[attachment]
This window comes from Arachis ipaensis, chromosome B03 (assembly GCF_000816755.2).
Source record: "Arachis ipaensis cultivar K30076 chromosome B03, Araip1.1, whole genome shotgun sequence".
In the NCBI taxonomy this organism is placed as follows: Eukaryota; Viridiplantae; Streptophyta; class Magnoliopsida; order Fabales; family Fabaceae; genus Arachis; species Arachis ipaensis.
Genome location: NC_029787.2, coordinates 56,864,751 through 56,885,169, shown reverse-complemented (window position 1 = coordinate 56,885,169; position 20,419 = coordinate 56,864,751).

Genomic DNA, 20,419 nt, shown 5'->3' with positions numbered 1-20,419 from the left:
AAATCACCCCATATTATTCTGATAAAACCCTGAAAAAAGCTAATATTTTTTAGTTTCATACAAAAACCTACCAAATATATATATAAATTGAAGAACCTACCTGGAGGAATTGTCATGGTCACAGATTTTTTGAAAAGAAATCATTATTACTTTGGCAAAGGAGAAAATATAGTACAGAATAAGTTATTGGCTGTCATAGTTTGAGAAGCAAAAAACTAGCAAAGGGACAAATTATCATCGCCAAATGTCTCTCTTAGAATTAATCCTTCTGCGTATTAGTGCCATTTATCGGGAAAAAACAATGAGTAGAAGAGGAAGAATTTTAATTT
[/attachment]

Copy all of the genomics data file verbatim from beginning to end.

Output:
This window comes from Arachis ipaensis, chromosome B03 (assembly GCF_000816755.2).
Source record: "Arachis ipaensis cultivar K30076 chromosome B03, Araip1.1, whole genome shotgun sequence".
In the NCBI taxonomy this organism is placed as follows: Eukaryota; Viridiplantae; Streptophyta; class Magnoliopsida; order Fabales; family Fabaceae; genus Arachis; species Arachis ipaensis.
Genome location: NC_029787.2, coordinates 56,864,751 through 56,885,169, shown reverse-complemented (window position 1 = coordinate 56,885,169; position 20,419 = coordinate 56,864,751).

Genomic DNA, 20,419 nt, shown 5'->3' with positions numbered 1-20,419 from the left:
AAATCACCCCATATTATTCTGATAAAACCCTGAAAAAAGCTAATATTTTTTAGTTTCATACAAAAACCTACCAAATATATATATAAATTGAAGAACCTACCTGGAGGAATTGTCATGGTCACAGATTTTTTGAAAAGAAATCATTATTACTTTGGCAAAGGAGAAAATATAGTACAGAATAAGTTATTGGCTGTCATAGTTTGAGAAGCAAAAAACTAGCAAAGGGACAAATTATCATCGCCAAATGTCTCTCTTAGAATTAATCCTTCTGCGTATTAGTGCCATTTATCGGGAAAAAACAATGAGTAGAAGAGGAAGAATTTTAATTT